MicroReview: Last Night in Montreal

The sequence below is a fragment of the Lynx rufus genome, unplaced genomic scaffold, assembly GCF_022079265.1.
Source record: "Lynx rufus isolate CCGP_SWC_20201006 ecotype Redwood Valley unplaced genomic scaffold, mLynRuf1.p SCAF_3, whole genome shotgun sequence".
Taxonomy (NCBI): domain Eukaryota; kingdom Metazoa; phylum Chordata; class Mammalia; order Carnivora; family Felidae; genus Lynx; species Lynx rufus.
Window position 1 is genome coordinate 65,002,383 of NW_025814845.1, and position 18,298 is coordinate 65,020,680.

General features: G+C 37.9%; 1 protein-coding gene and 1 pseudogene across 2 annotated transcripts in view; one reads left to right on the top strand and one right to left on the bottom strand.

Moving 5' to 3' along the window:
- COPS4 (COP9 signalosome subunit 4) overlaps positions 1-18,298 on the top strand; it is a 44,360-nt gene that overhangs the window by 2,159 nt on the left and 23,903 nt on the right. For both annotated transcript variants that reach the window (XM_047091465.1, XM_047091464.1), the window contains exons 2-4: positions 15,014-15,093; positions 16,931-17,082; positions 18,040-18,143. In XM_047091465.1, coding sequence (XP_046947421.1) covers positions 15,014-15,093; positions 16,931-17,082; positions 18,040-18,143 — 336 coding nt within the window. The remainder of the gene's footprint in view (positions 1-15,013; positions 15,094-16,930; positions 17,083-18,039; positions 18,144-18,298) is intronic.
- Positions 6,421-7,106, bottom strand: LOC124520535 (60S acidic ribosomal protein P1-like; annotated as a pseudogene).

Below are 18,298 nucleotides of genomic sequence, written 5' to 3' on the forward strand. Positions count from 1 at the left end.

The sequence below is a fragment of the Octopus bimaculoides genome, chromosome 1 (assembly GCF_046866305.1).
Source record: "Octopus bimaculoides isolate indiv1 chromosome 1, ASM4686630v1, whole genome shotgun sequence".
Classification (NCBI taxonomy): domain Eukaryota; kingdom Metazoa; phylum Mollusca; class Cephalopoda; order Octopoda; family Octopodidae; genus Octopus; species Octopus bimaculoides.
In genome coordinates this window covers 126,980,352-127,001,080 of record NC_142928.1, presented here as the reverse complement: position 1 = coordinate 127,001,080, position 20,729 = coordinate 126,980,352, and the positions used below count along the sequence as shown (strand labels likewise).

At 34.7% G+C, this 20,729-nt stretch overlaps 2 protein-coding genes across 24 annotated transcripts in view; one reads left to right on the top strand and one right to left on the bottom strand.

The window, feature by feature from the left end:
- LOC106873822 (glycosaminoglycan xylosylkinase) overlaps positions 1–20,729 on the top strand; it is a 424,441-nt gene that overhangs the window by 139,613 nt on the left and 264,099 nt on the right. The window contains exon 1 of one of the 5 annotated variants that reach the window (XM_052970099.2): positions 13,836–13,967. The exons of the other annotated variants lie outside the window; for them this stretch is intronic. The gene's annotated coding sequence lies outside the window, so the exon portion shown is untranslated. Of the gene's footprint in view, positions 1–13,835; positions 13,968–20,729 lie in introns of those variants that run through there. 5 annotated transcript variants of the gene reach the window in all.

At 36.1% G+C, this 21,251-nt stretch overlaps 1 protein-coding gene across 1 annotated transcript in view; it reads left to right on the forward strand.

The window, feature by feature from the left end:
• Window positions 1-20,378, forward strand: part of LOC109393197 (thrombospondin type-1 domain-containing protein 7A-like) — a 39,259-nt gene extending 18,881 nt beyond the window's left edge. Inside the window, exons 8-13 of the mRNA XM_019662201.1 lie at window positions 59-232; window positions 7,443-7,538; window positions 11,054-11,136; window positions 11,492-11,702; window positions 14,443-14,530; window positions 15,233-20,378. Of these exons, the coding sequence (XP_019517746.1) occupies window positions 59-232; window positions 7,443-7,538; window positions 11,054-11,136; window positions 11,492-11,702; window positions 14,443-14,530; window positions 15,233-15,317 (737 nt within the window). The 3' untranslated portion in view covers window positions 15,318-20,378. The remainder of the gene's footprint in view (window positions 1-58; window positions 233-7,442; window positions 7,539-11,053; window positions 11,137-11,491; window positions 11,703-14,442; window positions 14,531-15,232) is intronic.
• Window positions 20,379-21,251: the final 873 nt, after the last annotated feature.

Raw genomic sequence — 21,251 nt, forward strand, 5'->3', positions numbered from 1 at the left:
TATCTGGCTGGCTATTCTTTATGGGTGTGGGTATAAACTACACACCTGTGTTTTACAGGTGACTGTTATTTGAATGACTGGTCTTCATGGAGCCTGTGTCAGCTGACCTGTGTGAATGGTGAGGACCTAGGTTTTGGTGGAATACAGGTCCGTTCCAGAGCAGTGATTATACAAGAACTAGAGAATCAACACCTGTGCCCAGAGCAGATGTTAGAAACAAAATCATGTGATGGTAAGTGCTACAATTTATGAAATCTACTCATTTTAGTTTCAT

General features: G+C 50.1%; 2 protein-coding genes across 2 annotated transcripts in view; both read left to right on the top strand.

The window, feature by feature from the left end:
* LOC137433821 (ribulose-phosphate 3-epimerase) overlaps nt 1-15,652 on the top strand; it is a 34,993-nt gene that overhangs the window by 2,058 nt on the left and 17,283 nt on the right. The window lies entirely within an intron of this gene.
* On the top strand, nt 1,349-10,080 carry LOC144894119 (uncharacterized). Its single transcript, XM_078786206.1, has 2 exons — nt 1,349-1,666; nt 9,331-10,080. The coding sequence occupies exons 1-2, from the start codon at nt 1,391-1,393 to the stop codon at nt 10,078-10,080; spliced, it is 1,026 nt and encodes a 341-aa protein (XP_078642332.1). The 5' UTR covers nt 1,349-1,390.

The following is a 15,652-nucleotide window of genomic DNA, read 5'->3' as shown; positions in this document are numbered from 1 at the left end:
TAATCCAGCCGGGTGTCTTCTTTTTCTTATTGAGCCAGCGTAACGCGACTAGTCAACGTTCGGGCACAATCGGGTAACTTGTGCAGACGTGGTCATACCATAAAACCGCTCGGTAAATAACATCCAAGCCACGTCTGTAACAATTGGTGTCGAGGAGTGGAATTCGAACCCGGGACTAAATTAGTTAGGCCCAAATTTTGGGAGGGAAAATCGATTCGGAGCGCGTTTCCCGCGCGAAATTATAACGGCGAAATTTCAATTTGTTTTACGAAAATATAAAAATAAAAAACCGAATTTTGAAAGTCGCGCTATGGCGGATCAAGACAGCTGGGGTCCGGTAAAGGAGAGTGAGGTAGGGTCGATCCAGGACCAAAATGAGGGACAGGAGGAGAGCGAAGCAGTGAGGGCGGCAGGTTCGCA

Last Night in Montreal is the debut novel of Emily St. John Mandel, one of several great novelists I’ve met so far on Twitter (and if that isn’t a good enough reason to “tweet,” I don’t know what is!). Mandel’s cast of tragic characters are so unusual, they must be real: Lilia, who’s been disappearing her whole life and doesn’t know the truth about why she wishes to “remain vanishing”; Eli, who’s been working on his thesis on dying languages for so long he’s lost all passion; and Michaela, who long ago gave up on her father, the detective obsessed with solving Lilia’s disappearance case. The thematic image of Icarus flying too near the sun is carried through with originality and thoughtfulness, hinting at both big dreams and the fleeting moments that may turn out to define our lives. Each character in this story is flying solo, and in the end will either soar to a new vista or plunge into the depths. Excellent pacing keeps the reader turning “just one more page,” shifting primarily between Eli’s present and Lilia’s past. The conclusion is unpredictable and messy, but not altogether unhappy. A great pick for thoughtful book clubs.